Last update: 2020-11-24

Current Students

  • Jess Quynh Tran (BSc student in CS)
  • Eric Mayhew (MSc student in CS, formerly BEd student in DISE)
  • Michelle Lin (BA student in CS)
  • Anna Ma (post-baccalaureate student)
  • Inès Moreno (BSc student in CS)
  • Loreina Chew (BSc student in CS)
  • Hana Darling-Wolf (BA student in CS + IGSF)
  • Emma McKay (PhD student in DISE)


Supervised Theses

Master’s Theses

Prospective Students

I am accepting graduate students and undergraduates interested in sociological, anthropological, and historical approaches to understanding computer science as a social activity.

Areas I’m looking for students interested in

  • Computer Science Education, particularly: ethics education for CS, policy and CS education, gatekeeping in CS education, educator development, critical pedagogy, sustainability education for CS, and the history of CS education
  • Sociology of Computer Science, particularly: boundary work surrounding CS as an academic discipline, occupational closure, masculinity contest cultures, and the relationships between CS education and the tech industry
  • Science and Technology Studies (STS), particularly: crip technoscience, queer technoscience, and postcolonial STS

Ideal candidates bring multiple areas listed above together.

If you’re unfamiliar with STS and trying to get a sense of what asking STS-style questions about CS education looks like, I recommend reading my student Horatiu Halmaghi’s Master’s thesis! (Scroll up to supervised theses.)

Areas I don’t advise

Please note that I do not advise projects which involve creating/developing computational tools. If you’re looking for somebody to advise educational technology research you are looking at the wrong professor! Here are some McGill profs whose research is actually on ed tech: Adam Dubé and Jason Harley.

If you’re looking for somebody who takes a critical approach for making computational things, you’re in warmer territory. (I do like critical approaches!) But again, I don’t advise projects about making things. Here are some cool HCI people who do: Ishtiaque Ahmed (Toronto), Cosmin Munteanu (Toronto), Lisa Nathan (UBC), Ben Shapiro (CU Boulder), and Aimi Hamraie (Vanderbilt). (Also have a look at the Funded PhD in HCI page!)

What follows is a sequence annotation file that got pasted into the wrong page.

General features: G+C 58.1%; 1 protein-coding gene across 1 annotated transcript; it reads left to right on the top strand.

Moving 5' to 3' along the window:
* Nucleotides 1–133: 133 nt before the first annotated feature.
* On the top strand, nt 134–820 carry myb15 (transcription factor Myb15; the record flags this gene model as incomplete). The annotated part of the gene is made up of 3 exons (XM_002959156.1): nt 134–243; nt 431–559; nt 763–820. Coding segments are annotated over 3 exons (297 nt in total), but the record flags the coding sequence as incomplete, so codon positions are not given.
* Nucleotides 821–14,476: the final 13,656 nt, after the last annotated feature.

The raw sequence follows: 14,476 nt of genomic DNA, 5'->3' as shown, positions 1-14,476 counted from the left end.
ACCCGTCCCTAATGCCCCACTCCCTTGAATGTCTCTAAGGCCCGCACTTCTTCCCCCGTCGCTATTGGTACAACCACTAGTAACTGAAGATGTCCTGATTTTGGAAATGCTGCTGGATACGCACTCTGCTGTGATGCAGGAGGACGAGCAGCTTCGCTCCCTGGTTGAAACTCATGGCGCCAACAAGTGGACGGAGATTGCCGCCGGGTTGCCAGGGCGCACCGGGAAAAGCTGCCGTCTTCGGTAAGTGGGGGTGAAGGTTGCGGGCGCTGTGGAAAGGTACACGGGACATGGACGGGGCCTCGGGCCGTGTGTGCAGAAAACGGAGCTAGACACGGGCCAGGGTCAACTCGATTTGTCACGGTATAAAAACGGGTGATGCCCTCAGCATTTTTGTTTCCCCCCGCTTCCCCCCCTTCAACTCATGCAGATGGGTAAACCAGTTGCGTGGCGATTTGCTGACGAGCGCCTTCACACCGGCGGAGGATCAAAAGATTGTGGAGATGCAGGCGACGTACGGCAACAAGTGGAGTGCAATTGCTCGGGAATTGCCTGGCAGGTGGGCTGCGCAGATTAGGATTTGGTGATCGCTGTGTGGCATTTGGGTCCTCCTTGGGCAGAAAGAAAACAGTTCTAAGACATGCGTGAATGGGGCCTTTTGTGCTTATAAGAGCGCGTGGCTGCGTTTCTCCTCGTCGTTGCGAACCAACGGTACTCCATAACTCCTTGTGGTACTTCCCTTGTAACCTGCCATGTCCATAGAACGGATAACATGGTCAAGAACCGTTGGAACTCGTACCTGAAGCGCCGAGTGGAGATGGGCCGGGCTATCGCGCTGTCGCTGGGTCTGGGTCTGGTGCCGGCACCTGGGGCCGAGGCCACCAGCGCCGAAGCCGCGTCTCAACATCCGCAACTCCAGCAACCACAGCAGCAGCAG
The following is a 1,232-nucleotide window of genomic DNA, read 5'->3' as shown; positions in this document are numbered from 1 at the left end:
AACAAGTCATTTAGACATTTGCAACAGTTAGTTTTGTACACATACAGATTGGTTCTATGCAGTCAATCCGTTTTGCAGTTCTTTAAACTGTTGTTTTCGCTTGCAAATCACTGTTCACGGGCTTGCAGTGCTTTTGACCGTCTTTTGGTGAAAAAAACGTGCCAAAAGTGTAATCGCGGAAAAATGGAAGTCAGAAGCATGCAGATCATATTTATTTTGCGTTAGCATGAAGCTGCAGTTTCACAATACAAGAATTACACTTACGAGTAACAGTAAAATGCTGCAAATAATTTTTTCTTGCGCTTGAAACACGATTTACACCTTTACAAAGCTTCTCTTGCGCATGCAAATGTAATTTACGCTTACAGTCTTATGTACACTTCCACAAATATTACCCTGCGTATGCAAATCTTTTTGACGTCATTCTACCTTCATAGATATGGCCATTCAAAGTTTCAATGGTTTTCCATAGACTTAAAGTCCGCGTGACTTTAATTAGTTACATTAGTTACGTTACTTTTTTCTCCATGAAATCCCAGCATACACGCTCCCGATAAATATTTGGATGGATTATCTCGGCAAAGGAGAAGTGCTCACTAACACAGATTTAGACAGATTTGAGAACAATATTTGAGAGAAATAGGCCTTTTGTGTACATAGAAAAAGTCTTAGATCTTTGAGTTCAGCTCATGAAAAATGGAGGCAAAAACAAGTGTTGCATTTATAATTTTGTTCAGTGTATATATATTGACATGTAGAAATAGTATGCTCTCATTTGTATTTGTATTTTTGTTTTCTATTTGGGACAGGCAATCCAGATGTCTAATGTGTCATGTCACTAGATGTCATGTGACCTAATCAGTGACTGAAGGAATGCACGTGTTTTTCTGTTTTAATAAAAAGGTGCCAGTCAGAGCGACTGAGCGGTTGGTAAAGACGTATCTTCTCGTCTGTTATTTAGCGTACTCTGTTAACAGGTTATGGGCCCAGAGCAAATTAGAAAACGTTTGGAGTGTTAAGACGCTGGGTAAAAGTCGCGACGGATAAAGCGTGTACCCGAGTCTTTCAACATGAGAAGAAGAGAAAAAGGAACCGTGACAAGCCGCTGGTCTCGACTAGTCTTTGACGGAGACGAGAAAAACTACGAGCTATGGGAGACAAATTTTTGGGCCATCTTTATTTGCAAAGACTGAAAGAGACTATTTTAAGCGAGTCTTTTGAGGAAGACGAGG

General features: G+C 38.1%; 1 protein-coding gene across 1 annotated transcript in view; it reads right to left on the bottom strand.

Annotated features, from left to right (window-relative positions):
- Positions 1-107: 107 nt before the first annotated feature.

If your proposed project involves language along the lines of “I want to use machine learning to…” you’re very much in the wrong place. I do not advise projects that apply machine learning. (Note: I do advise projects about how we should teach machine learning!) Here are some McGill profs who actually do computational social science: Peter McMahan, Reihaneh Rabbany and Siva Reddy.

Interested Students Already at McGill

I have a general policy of only accepting students who regularly attend one or both of the two reading groups associated with the research group. This is the best way to get involved in my reserach group and acquainted with the team.

If you find it a valuable experience after attending more than once, let me know and we’ll find time to talk!

If you cannot attend one of the reading groups, see below. In your email, you must explain why you can’t attend reading group.

Interested Students Not Already at McGill

Before contacting me, take some time to consider what it is you want to study in graduate school, and whether that falls under the areas I do advise vs the areas I don’t advise. If your interests do seem aligned, send me an email telling me what topic(s) you are interested in studying.

I am looking for something much more specific than “computer science education” or “science and technology studies” — what questions/issues are you personally interested in tackling?

Useful information for you to tell me in your email:

  1. Which programme do you want to apply to? Compsci or Education? Master’s or PhD?
    Note: in Canada, a Master’s is generally expected before starting a PhD, and is considered a transitionary degree toward a PhD
  2. Which term you would want to start your graduate studies
  3. Why are you interested in grad school? What are your career goals?
  4. Why are you interested in doing research with me?
  5. What research experience you have (if any)
  6. What teaching experience you have (if any)
  7. What writing experience you have — if you can share a piece or two of your writing that you’re proud of, this is useful for me. Research involves a lot of reading and writing, so I am looking for students with strong communication skills in English.

Your email should contain the word “narwhal” in the subject header, so I can tell you took the time to do your research and read this page.

Useful resources for potential students — worth reading before emailing!